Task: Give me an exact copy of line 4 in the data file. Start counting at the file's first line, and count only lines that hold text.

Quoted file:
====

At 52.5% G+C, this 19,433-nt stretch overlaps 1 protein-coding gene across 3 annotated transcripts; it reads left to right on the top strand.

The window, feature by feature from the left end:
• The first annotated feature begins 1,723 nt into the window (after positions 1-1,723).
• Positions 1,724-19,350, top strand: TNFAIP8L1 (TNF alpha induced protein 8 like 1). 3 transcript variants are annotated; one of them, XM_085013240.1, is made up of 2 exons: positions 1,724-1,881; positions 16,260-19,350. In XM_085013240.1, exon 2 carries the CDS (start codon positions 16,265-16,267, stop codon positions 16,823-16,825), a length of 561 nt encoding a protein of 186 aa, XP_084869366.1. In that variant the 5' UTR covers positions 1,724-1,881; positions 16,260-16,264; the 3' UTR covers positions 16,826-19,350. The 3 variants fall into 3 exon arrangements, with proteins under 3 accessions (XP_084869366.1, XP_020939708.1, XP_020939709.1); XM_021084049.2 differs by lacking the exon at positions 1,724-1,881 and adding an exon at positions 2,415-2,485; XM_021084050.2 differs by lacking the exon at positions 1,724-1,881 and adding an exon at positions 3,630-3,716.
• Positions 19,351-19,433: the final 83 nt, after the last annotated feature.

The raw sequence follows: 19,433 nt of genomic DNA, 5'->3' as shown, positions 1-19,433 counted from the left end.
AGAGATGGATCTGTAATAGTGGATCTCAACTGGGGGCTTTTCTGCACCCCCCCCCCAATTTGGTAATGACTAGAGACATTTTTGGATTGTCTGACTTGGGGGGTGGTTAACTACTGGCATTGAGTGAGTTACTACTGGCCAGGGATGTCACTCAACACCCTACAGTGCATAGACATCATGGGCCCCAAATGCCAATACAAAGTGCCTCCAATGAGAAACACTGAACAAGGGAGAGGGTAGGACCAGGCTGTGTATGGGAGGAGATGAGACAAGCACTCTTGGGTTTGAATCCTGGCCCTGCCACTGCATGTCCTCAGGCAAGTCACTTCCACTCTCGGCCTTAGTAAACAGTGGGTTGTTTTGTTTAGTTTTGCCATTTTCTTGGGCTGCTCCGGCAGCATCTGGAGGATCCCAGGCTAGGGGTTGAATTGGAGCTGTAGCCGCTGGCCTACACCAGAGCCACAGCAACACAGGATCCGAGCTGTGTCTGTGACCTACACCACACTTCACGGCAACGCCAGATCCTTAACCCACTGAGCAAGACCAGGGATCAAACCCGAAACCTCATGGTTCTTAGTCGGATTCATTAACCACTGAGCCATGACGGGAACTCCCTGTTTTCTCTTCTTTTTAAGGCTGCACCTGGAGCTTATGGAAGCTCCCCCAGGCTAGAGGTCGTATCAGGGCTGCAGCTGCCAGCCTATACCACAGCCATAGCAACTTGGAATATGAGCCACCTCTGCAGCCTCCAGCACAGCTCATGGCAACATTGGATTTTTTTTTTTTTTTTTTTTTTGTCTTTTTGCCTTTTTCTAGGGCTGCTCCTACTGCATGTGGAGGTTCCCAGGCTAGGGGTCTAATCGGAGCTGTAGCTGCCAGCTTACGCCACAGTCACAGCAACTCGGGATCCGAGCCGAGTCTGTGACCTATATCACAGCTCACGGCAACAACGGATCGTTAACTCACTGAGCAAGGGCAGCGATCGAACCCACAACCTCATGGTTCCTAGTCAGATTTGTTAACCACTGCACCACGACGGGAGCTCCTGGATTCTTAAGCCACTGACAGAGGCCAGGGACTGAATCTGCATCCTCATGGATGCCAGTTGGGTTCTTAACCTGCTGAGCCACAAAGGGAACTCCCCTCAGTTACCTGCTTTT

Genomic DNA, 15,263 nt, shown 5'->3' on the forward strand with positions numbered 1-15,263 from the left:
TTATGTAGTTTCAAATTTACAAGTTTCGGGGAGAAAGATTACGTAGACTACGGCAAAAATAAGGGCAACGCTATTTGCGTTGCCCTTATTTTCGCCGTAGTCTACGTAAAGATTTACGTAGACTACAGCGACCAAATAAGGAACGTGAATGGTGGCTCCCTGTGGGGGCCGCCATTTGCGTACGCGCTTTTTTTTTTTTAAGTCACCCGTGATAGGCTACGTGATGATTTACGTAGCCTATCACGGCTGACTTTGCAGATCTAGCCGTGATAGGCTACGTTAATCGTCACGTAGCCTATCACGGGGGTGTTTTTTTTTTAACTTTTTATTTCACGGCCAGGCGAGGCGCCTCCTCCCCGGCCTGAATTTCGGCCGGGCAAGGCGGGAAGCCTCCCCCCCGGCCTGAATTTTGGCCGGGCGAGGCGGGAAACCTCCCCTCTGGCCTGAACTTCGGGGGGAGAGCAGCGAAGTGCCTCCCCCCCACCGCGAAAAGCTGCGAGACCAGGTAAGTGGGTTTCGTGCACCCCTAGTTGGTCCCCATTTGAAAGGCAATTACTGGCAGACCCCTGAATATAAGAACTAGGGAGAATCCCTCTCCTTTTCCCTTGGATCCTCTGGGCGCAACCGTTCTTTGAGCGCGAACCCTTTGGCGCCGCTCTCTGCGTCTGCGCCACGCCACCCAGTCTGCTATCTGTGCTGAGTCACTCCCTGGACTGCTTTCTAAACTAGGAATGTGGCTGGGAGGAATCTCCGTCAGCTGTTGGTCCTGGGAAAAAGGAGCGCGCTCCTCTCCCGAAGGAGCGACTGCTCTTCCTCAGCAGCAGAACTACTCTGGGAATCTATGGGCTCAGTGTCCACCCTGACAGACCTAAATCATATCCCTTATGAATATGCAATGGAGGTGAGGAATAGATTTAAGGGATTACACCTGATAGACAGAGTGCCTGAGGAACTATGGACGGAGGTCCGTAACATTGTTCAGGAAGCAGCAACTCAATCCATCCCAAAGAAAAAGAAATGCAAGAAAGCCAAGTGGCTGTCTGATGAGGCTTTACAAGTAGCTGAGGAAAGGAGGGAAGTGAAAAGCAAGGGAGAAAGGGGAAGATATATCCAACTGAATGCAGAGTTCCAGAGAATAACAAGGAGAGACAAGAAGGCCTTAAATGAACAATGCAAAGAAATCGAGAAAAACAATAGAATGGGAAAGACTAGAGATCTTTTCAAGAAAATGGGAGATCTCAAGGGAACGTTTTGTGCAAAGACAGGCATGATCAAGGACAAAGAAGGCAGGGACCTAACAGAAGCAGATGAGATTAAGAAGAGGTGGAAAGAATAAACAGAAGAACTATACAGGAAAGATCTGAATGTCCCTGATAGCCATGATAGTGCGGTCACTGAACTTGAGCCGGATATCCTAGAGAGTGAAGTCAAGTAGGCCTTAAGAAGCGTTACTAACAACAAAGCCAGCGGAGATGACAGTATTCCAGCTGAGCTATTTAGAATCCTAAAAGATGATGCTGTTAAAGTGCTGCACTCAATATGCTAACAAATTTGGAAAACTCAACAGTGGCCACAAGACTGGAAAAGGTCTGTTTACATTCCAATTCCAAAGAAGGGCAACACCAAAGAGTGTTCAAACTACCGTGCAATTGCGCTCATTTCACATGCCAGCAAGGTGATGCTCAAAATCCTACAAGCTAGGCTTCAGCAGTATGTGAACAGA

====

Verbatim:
• Positions 1,724-19,350, top strand: TNFAIP8L1 (TNF alpha induced protein 8 like 1). 3 transcript variants are annotated; one of them, XM_085013240.1, is made up of 2 exons: positions 1,724-1,881; positions 16,260-19,350. In XM_085013240.1, exon 2 carries the CDS (start codon positions 16,265-16,267, stop codon positions 16,823-16,825), a length of 561 nt encoding a protein of 186 aa, XP_084869366.1. In that variant the 5' UTR covers positions 1,724-1,881; positions 16,260-16,264; the 3' UTR covers positions 16,826-19,350. The 3 variants fall into 3 exon arrangements, with proteins under 3 accessions (XP_084869366.1, XP_020939708.1, XP_020939709.1); XM_021084049.2 differs by lacking the exon at positions 1,724-1,881 and adding an exon at positions 2,415-2,485; XM_021084050.2 differs by lacking the exon at positions 1,724-1,881 and adding an exon at positions 3,630-3,716.